Anyhow, the evening of the fourth we ended up in a campsite called “Le Camp du Bedouine”… on the way there the Volvo team hit sometime and buckled their alloy rim… leaving them with an inoperable wheel. A quick swap and we were en-route again. About 5 minutes from the campsite, their exhaust detached almost totally, thus dragging on the floor and wrapping itself around the rear suspension. This meant they couldn’t really move… luckily, someone had a hacksaw handy and the surfers removed the offending exhaust. So the already loud Volvo (who’s exhaust was never really attached) now was truly groundshaking!
The fifth saw us drive almost all day to Dahkla, which is as weird city as any. A true melting pot of cultures, you find clothes in Western style right next to Berber Jalabas, Senegambian boubous and Saharoui Kaftans and head-scarves. The road to Dahkla was fantastic though, a thin winding single-lane carriageway that follows the skeleton coast (called so because of the hundreds of shipwrecks along the coast). While we didn’t have any real breakdowns, we did some pretty impressive drifting in the sand with the W202 and the Isuzu… totally covering the merc in sand… Sadly, the windows were open, so also the inside got coated in sand! I’ve got a few pictures of this I’ll upload asap!
The sixth (today) was a real rest day… waiting for all the teams to catch up, lick their wounds and share war-stories. The Volvo team got their wheel bashed out and their exhaust welded on (for around £50), the Brava got a new set of tyres and I bought some water and a headscarf (in the traditional indigo colour). For dinner, we popped into town, where we had camel-meat skewers (2 minced and 2 diced). These were quite good, and the camel meat was less tough than usual.
We also met “Freya”, a European who has lived outside Europe all her life and was extremely helpful. She gave us a few pointers, offered tea and pickles to some of the guys who were homesick and helped us out with general information for the region. Not too sure about some of the information, as she seemed to omit all the kidnappings in the region over the last couple of years, sticking to the ones where people were killed for being in the wrong place at the wrong time… oh well, fingers crossed we’ll get through without too much trouble… Also, she told us to head for the border later in the day, while we need to be there first thing in the morning as we need to get the military escort asap!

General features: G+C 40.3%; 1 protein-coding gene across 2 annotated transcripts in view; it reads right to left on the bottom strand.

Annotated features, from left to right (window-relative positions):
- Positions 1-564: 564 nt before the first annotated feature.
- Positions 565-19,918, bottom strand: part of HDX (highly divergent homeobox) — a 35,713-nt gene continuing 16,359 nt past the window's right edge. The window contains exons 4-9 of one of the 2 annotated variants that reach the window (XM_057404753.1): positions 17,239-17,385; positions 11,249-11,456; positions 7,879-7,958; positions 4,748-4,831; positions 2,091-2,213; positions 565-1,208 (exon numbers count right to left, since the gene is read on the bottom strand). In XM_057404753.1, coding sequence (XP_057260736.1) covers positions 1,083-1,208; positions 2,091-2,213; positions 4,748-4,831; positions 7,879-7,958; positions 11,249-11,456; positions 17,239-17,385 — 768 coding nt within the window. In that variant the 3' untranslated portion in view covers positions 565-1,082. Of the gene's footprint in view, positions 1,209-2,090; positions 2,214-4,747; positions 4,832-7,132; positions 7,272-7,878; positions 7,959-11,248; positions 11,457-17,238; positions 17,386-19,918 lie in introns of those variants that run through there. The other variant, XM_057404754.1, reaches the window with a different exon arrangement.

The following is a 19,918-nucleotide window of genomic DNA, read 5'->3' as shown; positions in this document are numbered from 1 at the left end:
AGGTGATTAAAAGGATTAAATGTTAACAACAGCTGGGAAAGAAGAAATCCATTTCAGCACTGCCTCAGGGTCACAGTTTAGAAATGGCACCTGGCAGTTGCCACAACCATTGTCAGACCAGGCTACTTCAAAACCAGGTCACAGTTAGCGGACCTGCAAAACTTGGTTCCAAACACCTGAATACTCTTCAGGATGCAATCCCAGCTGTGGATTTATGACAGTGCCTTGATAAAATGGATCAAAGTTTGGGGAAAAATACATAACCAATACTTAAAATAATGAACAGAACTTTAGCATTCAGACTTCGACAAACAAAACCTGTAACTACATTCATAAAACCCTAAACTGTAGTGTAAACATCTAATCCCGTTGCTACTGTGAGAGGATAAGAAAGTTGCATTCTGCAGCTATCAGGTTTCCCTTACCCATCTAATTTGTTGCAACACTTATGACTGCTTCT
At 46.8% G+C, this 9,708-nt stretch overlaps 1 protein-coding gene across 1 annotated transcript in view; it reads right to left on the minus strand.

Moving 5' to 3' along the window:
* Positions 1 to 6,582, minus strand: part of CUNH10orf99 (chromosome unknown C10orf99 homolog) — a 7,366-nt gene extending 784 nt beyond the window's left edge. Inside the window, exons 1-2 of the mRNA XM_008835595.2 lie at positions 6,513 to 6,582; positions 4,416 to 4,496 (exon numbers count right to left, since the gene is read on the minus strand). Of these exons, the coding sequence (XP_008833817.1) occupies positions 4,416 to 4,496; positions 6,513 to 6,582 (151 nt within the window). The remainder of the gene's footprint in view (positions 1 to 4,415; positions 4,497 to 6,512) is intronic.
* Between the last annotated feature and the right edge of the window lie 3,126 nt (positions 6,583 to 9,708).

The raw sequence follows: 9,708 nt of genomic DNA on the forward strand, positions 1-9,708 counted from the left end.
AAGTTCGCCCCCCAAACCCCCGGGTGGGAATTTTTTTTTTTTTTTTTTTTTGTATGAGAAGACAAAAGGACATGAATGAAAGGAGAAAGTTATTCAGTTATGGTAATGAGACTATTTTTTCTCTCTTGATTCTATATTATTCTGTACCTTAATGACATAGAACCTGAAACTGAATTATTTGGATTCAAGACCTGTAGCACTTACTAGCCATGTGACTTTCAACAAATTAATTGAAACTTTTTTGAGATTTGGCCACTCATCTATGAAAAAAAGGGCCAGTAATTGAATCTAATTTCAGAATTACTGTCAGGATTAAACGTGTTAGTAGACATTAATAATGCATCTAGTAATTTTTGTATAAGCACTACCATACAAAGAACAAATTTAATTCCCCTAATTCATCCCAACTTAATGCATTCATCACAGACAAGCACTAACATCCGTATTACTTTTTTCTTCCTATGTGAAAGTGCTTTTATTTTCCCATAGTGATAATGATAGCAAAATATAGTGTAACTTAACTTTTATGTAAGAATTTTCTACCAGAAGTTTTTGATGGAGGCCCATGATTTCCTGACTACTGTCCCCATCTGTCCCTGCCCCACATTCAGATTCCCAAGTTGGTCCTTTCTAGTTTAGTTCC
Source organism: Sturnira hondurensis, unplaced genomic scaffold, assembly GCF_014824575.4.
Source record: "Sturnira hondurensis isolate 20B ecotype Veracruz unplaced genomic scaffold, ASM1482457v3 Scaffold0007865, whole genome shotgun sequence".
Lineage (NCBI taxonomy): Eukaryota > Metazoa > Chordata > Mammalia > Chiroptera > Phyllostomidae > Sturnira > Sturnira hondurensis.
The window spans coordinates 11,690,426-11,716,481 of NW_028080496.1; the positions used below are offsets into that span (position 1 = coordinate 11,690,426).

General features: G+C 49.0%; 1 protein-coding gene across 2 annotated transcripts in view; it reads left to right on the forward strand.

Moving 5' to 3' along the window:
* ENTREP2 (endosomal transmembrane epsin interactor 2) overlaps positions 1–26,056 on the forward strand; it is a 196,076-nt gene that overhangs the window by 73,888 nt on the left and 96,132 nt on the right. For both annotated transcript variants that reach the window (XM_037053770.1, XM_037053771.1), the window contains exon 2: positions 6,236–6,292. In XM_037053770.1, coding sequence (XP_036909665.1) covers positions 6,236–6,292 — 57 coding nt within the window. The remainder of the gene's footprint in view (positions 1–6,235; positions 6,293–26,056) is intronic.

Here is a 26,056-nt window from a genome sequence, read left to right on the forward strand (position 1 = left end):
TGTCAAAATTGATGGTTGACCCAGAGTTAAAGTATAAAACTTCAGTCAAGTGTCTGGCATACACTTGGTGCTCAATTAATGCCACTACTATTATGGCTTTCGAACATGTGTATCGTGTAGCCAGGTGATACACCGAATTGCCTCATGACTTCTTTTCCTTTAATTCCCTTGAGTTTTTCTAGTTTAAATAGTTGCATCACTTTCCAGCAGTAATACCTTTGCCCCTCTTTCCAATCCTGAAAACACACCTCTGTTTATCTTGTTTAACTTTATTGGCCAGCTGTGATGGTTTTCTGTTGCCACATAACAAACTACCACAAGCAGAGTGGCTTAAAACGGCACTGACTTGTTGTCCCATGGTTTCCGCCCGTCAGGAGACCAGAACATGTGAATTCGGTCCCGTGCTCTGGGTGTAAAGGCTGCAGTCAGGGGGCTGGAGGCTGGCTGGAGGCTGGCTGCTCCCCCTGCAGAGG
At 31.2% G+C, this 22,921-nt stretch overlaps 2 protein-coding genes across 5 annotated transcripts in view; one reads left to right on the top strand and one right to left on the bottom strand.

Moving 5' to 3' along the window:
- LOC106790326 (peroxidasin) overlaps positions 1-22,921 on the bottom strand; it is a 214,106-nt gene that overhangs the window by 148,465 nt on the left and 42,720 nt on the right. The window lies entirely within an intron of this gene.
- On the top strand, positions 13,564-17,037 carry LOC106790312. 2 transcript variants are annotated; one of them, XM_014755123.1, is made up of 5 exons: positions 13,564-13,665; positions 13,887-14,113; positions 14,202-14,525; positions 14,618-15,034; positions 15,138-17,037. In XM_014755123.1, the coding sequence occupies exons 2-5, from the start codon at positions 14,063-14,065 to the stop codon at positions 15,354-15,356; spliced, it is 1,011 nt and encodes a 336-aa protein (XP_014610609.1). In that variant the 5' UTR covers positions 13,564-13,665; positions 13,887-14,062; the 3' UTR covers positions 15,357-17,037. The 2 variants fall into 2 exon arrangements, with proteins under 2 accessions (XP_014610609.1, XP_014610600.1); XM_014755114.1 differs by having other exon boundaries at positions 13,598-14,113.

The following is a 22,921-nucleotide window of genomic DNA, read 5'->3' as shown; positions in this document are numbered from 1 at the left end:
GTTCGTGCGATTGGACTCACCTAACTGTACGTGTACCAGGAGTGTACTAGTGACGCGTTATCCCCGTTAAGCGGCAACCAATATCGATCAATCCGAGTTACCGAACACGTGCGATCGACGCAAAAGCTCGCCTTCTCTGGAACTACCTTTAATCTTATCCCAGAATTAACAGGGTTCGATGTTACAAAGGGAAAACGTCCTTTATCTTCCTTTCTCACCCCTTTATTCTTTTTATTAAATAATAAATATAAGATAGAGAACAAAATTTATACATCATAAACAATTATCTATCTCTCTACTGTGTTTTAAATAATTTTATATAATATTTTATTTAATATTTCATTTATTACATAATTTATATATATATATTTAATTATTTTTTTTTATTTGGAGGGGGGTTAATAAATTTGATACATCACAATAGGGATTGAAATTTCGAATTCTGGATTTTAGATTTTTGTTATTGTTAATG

The plan for tomorrow is to get to the border with Mauritania (a 6km strip of land which just happens to be a minefield…). The border needs to be done first thing in the morning, so that we don’t have to drive at night and we can stop somewhere near an army outpost. The plan is to sleep at the border for the night, do the border early in the morning, and get the military escort over to Nouakchott around lunchtime getting there before sundown. The day after we’ll drive to Nouadibou… and then onto Mali with some luck! We probably won’t do Senegal/Gambia as Senegal is being annoying with the border and asking for 150-200 euros for the entry… Corrupt as everywhere else so far… but with a few zero’s too many for my budget!
Anyhow, better catch a few z’s and stop thinking about how everything can go wrong…
A quick update this time as I’m sitting in a cafe leeching the internet from some random house across the street… » Continue Reading
And yet more! My phone was dead, so I couldn’t upload any updates… now sitting around a campfire wearing a jedi robe (ok, fine, a Berber robe that the star wars guys used as Jedi robes)… kinda a weird place to upload from, but hey…
The team shrank today – so I’m going to be driving alone from now on. With some luck, I shouldn’t have any issues… cash may be an issue as I had budgeted for everything to be divided by three… oh well, I guess I’ll have to cancel my booking at the Ritz!
So… a bit of camping from now on! My hugest hugs to everyone back home – I miss you all!
But wait… there’s more! (1-01-2011 Afternoon)
As it was quite late when I typed that, I didn’t have a chance to upload it… then the day after way New Year’s Eve, so I didn’t have time to do anything… so here’s the next update as well! » Continue Reading